With every public poll showing him coasting to a landslide re-election, California Governor Jerry Brown is on the verge of completing one of the great comebacks in American history.
Elected governor of the nation’s most populous state in 1974 at the age of 36, but later a three-time loser in presidential races, he was thought to be washed up before his 45th birthday. In 1982, after eight years of antics such as dabbling in Zen Buddhism, dating rock star Linda Ronstadt, and two failed presidential campaigns, California voters sent him to what seemed to be early retirement with a humiliating loss to the uncharismatic Pete Wilson in a U.S. Senate race. “I will return someday,” Brown said in his concession speech, but almost no one believed him.
Brown’s second tenure as governor — nearly four decades after the first — is proof that if a politician has enough time, he can recover from almost anything.
Since he has a virtual lock on re-election, we’ll skip this year’s campaign and instead analyze his career over the long run, his current policies, and his possible prospects.
Brown was swept into the governor’s office in 1974 during the Watergate election that devastated the Republican Party nationally. The son of Governor Pat Brown (generally considered to be one of the best governors ever), his name helped him win the Democratic primary with bloc votes from minorities and liberals. In the general election, the anti-Nixon backlash vote provided his margin of victory.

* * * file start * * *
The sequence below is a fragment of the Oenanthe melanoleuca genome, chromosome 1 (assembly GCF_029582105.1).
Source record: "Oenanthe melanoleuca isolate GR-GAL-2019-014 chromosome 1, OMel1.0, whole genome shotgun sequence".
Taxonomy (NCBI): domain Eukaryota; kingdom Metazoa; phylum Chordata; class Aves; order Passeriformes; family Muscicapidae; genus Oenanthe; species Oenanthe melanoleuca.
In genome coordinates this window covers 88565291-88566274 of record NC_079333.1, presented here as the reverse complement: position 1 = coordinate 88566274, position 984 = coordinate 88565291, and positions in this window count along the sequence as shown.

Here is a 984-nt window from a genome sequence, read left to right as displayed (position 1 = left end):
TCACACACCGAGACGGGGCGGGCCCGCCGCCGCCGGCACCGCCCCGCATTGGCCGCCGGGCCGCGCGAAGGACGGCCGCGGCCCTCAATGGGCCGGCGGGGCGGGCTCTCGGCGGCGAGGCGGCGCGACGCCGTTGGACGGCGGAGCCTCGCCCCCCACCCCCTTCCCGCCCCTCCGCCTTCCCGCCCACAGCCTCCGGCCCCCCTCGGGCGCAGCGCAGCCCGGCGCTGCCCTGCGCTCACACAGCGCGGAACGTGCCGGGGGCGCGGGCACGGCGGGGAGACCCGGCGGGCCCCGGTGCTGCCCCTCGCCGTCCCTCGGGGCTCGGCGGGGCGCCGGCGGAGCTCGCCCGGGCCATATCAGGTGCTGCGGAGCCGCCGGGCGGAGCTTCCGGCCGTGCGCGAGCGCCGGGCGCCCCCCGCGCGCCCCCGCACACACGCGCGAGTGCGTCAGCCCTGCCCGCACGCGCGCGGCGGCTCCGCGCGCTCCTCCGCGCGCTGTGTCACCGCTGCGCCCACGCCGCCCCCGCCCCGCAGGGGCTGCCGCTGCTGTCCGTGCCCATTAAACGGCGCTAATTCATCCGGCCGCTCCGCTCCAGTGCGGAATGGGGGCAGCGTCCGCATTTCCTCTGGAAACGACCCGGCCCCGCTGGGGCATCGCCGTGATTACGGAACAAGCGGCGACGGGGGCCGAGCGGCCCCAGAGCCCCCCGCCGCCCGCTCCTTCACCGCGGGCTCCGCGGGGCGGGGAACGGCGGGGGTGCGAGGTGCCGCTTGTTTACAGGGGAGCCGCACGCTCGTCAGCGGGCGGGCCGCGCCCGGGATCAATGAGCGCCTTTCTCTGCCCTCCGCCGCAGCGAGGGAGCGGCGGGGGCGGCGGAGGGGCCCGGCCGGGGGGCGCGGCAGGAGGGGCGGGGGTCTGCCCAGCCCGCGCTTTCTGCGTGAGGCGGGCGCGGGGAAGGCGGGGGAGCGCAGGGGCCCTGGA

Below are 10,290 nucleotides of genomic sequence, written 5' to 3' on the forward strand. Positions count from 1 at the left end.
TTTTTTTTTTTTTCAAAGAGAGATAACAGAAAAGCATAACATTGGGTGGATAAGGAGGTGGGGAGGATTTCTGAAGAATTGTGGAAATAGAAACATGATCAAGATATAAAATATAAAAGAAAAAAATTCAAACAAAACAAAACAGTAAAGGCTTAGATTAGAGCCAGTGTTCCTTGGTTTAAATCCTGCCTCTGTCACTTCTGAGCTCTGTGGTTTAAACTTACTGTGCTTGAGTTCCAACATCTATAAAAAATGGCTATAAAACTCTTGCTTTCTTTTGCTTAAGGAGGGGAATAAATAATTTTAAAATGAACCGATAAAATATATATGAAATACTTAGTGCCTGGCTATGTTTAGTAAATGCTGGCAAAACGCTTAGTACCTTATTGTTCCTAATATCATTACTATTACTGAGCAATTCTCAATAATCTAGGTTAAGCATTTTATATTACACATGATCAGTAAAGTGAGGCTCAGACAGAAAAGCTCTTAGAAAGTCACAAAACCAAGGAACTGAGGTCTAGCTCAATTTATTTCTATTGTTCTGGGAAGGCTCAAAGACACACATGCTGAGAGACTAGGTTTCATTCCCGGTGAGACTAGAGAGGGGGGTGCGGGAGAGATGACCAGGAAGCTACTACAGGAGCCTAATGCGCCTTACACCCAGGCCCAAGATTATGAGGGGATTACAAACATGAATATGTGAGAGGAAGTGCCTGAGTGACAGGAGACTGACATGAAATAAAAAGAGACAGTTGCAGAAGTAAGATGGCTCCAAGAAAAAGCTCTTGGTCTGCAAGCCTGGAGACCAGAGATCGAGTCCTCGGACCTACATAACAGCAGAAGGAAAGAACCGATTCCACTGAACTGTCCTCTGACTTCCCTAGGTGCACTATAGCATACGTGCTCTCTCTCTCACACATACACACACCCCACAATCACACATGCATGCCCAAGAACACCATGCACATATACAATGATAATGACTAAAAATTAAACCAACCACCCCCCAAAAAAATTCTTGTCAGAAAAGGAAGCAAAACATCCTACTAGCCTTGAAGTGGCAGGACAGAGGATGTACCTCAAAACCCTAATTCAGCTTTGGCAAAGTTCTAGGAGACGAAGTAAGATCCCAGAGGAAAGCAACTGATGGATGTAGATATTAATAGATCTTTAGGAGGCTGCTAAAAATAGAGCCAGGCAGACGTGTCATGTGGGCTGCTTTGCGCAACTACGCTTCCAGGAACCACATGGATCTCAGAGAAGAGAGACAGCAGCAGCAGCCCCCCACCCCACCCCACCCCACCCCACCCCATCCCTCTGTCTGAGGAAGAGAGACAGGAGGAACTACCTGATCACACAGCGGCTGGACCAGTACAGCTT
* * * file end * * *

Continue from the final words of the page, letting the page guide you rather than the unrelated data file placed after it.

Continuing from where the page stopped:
Upon taking office in January of 1975, Jerry Brown proclaimed a new “Era of Limits” on spending and the big public works projects that his father was so famous for. His first budget message directed state administrators to strictly restrain spending and to avoid a general tax increase. When critics accused him of pandering to fiscal conservatives, he replied: “I’m not a conservative, I’m just cheap.”
Jerry Brown was the first in a line of what would become known as “New Democrats”: fiscally moderate, but liberal on social issues and the environment. (Other New Democrats included Gary Hart and Bill Clinton.)
Brown declared his personal credo to be: “Serve the people, save the planet, and explore the universe.” After hearing Jerry Brown talk about “planetary realism” and sponsor a California state space satellite, tough-talking Chicago columnist Mike Royko dubbed him “Governor Moonbeam.” (Royko would later admit that, for all his faults, Jerry Brown was one of the few Democrats talking about much-needed new ideas in the wake of landslide losses by Jimmy Carter, Walter Mondale, and Mike Dukakis.)
The first phase of Jerry Brown’s career unraveled in his second term, when he disobeyed California voters’ distinct wish that he not run for president in 1980. (He bombed, and finished last in the primaries.) Californians viewed him as neglecting his job in order to serve his own ambitions while crises grew in public safety, agriculture, the environment, traffic, and education. His controversial judicial appointments (such as California Supreme Court Chief Justice Rose Bird, who kept overturning the death penalty) also caused his standing to severely deteriorate. He got a reputation for flip-flopping when he first opposed the Proposition 13 tax cut, then declared himself a “born-again tax cutter” after it passed.
Voters refused to send Jerry Brown to the U.S. Senate even after a bland campaign by his opponent Pete Wilson. He seemed washed up well before his 50th birthday. As Bill Schneider of CNN said: “He went from being interesting to annoying in about three minutes.”
Although he put up a vigorous challenge to Clinton in 1992, he still received less than 25% of the total vote, and few people took him seriously as a future contender.